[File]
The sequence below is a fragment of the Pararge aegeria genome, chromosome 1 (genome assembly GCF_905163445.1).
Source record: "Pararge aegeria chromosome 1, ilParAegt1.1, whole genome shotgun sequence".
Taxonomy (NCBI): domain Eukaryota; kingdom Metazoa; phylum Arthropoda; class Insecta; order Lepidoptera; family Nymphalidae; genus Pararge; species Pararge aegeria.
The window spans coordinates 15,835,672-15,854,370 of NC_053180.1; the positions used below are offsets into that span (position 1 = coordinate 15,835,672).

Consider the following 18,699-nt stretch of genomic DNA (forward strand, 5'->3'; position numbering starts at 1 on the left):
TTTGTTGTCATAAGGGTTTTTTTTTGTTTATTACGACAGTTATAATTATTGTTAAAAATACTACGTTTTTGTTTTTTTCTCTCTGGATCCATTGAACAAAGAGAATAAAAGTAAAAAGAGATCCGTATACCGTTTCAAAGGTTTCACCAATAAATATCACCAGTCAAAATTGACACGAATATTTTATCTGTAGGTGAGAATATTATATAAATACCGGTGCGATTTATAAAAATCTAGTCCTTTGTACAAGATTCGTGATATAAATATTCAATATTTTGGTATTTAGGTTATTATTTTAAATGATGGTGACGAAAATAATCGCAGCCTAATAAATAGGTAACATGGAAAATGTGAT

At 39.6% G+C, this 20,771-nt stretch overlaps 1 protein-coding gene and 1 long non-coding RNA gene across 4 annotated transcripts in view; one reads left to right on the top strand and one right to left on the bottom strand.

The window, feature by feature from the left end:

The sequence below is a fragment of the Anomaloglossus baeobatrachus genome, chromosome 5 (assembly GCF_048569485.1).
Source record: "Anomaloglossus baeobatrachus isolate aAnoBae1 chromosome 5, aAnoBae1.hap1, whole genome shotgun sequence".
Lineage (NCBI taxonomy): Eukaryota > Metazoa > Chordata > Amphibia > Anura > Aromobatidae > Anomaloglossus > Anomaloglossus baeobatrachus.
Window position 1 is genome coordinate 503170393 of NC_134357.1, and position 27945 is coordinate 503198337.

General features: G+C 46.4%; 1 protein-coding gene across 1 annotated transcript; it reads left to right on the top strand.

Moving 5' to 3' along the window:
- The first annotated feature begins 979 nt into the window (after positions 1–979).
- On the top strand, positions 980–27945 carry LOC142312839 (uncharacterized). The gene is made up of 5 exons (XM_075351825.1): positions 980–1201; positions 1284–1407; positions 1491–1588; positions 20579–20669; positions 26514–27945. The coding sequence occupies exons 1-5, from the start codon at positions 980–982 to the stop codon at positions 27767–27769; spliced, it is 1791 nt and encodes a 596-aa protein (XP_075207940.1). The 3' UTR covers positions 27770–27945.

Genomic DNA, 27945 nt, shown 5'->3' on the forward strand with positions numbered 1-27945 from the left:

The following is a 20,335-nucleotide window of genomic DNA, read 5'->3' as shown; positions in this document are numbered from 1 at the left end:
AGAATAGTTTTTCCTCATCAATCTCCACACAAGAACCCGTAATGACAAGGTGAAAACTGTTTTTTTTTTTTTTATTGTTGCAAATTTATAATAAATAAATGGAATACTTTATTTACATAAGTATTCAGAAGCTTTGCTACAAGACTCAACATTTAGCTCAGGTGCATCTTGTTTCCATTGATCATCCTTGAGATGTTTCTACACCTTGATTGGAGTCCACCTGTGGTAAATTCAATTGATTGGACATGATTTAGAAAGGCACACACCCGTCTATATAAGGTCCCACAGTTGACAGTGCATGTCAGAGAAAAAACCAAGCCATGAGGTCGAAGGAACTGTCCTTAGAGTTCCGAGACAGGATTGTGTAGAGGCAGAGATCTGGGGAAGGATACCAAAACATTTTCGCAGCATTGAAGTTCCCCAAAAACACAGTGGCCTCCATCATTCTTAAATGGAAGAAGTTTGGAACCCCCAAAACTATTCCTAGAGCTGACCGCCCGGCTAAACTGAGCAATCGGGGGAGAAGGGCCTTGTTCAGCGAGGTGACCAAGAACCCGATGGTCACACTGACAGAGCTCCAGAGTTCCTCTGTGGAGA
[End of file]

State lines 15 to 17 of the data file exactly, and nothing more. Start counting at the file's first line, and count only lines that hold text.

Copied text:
- The first annotated feature begins 979 nt into the window (after positions 1–979).
- On the top strand, positions 980–27945 carry LOC142312839 (uncharacterized). The gene is made up of 5 exons (XM_075351825.1): positions 980–1201; positions 1284–1407; positions 1491–1588; positions 20579–20669; positions 26514–27945. The coding sequence occupies exons 1-5, from the start codon at positions 980–982 to the stop codon at positions 27767–27769; spliced, it is 1791 nt and encodes a 596-aa protein (XP_075207940.1). The 3' UTR covers positions 27770–27945.

Genomic DNA, 27945 nt, shown 5'->3' on the forward strand with positions numbered 1-27945 from the left: